‘Suspend’ does not mean ‘reverse’ at the U.S. Postal Service

Updates

  1. Originally published, August 21, 2020, 10:05 am.
  2. August 21, 12:07 pm:
    • In a series of tweets (see below), the Pennsylvania attorney general announced his coalition had filed suit to reverse changes at the U.S. Postal Service. This is one of two earlier reported suits.[1]
    • I have just received notice of an expansion of the mandatory evacuation zones in west Sonoma County to include Pocket Canyon. Evacuation warnings have been expanded along Green Valley Road, to both sides of the Russian River west of Laguna Road. And I have a map showing the grids (figure 4, see Walbridge Fire).

Recession

Shame, shame. This speculation lacks support:

The overall number of laid-off American workers collecting unemployment benefits declined last week from 15.5 million to 14.8 million. Many of them probably found jobs. But some may have used up all their benefits, which in most states run out after about six months.[2]

We don’t know how many found jobs and we don’t know how many simply used up their benefits. The claim that “many of them probably found jobs” is unsupported and frames information optimistically without justification for that optimism.

Christopher Rugaber, “Rise in jobless claims reflects still-struggling US economy,” Associated Press, August 20, 2020, copy in possession of author


Postal Service

As at least 21 state attorneys general sued,[3] Postmaster General Louis DeJoy suspended the changes that might interfere with election mail.[4] It is now apparent that “suspend” does not mean “reverse,” as an email has come to light forbidding the reconstruction or reconnection of sorting machines that had already been removed from service.[5]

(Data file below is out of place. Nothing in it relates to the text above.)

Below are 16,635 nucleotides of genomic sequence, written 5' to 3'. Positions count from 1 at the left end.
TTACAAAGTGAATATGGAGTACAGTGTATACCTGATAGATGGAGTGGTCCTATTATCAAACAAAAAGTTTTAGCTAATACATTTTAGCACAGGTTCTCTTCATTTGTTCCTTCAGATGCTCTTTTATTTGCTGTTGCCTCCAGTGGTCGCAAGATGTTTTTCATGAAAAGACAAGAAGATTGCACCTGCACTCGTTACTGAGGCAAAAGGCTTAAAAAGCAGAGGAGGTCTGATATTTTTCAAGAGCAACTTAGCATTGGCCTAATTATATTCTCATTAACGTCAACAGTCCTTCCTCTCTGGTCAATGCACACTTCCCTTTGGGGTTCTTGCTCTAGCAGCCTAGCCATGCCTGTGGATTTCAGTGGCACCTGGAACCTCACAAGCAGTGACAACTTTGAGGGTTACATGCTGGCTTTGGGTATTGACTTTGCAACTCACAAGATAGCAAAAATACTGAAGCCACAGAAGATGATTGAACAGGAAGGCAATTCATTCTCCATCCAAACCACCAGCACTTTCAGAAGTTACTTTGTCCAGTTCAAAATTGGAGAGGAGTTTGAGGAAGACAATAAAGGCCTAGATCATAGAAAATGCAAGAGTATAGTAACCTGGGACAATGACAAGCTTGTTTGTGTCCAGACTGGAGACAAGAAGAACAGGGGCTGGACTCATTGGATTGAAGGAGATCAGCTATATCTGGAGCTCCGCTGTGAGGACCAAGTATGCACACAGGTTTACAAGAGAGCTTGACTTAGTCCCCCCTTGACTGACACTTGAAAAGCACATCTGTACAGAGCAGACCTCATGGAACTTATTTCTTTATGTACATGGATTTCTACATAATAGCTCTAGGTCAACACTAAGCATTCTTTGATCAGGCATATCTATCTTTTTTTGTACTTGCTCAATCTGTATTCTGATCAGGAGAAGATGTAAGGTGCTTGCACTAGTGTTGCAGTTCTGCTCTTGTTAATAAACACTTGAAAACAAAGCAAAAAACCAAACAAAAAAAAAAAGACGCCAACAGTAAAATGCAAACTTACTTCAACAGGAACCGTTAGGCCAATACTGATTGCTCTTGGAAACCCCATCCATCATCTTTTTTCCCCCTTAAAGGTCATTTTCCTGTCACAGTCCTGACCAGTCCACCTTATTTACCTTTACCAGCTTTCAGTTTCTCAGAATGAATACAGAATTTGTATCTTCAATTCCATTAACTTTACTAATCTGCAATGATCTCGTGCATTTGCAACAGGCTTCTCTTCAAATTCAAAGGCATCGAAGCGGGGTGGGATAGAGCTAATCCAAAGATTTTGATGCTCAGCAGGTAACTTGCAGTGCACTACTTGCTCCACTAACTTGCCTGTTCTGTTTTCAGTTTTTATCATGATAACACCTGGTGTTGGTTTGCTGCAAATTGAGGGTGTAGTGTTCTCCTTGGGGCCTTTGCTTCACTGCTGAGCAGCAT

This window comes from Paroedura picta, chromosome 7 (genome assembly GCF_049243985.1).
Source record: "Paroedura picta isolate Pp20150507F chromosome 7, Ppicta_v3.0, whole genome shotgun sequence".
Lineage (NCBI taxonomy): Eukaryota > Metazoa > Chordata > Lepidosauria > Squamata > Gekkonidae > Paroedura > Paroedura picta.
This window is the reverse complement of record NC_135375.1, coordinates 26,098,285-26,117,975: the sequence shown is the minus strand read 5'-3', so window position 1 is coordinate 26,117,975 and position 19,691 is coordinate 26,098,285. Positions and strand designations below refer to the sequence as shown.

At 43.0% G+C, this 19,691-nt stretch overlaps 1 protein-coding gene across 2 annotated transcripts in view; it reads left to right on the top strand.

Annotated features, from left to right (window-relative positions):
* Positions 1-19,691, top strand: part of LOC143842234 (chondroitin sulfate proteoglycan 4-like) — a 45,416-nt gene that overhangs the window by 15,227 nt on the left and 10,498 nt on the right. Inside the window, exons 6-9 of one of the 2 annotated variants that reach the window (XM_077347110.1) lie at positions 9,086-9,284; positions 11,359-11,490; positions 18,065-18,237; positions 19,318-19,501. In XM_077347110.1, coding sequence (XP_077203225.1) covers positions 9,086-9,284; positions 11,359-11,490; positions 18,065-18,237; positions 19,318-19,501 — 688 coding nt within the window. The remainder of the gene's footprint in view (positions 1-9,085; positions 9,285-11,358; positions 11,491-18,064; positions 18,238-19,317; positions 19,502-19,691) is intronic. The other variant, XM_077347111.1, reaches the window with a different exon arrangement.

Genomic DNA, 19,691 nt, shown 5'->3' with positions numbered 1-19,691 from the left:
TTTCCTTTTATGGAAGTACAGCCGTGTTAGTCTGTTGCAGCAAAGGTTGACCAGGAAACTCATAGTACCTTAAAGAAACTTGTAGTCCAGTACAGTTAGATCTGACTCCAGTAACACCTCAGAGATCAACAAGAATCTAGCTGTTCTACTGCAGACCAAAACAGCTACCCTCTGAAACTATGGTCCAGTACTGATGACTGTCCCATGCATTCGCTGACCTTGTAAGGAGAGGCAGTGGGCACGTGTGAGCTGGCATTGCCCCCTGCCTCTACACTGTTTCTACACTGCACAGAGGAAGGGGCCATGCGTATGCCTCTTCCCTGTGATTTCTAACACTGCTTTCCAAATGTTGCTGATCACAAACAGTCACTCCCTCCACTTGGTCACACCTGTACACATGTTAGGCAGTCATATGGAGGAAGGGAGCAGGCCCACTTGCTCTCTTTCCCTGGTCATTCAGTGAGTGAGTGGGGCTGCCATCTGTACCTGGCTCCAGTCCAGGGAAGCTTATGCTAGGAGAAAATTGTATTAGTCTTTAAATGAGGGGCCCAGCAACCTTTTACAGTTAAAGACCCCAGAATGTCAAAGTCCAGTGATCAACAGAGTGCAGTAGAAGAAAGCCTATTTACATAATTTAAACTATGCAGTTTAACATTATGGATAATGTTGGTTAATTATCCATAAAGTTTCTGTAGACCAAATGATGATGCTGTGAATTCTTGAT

Kristen Holmes and Paul P. Murphy, “USPS email tells managers not to reconnect sorting machines,” CNN, August 20, 2020, https://www.cnn.com/2020/08/20/politics/usps-reconnect-sorting-machines/index.html


Tropical storms

car.gif
Fig. 1. Caribbean satellite imagery, compiled by author, as of August 21, 2020, 8:02 am.

For the first time since the Great Depression, it’s possible that two tropical systems could make landfall in the mainland United States at virtually the same time.[6]

This (figure 2) is what they’re showing:
2-cones-tropical-depression-13-tropical-depression-14-same-time-08212020
Fig. 2. Storm track projections from the Weather Channel for Tropical Storm Laura and Tropical Depression Fourteen, August 20, 2020, fair use.[7]
According to the Weather Channel, Laura seems projected to skim a bunch of islands, including Cuba.[8] From what I’ve seen, that won’t affect its strength much. Tropical Depression 13 passes over the Yucatan Peninsula;[9] that might weaken it some, but first, it looks to me like it is actually skirting that peninsula, possibly passing over western Cuba instead (figure 1); and second, it could regain strength or intensify once it hits the Gulf of Mexico.

Also, I’m not sure I buy their timing on Laura. Laura has a much longer distance to traverse than Tropical Depression 13 along their projected tracks and it doesn’t look to me like it’s moving that much faster. I can also see it turning north and east of the U.S. entirely (figure 1).

Either way, and assuming these storms make landfall along the Gulf of Mexico coast, some or all of this seems to me like it could head towards Pittsburgh as it gets caught up in a flow from Louisiana (figure 3):
eusgm.gif
Fig. 3. Eastern U.S. and Gulf of Mexico satellite imagery, compiled by author, as of August 21, 2020, 8:01 am.